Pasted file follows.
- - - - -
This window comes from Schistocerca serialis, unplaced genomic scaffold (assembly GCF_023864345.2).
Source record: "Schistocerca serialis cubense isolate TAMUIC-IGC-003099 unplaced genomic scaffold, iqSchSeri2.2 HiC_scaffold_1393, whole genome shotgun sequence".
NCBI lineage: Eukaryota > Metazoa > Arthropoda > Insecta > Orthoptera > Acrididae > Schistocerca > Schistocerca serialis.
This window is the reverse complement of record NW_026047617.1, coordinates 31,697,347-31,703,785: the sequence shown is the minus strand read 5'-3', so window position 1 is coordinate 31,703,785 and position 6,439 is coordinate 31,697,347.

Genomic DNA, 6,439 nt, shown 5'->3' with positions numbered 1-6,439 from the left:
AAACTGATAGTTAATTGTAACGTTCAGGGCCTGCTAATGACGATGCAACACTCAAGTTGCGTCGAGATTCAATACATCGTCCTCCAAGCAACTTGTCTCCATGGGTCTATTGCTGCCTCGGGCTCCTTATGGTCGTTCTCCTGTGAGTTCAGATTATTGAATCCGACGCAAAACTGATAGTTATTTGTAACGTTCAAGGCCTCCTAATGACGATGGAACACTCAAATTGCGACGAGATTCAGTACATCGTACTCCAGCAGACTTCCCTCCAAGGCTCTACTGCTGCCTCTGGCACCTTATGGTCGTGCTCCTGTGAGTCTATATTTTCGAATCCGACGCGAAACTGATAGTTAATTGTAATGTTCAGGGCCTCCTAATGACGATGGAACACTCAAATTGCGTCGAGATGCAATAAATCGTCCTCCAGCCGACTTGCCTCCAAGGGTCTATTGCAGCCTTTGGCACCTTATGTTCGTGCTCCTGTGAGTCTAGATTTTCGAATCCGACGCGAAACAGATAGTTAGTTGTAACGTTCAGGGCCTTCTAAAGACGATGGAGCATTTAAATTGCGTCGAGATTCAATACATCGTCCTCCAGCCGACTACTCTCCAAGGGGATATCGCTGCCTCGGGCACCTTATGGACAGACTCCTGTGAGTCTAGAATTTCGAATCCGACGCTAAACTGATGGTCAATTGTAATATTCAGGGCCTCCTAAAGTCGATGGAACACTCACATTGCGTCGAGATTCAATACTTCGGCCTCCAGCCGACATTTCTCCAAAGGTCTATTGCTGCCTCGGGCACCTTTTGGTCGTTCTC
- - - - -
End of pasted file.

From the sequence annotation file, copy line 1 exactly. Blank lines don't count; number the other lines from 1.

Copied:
This window comes from Schistocerca serialis, unplaced genomic scaffold (assembly GCF_023864345.2).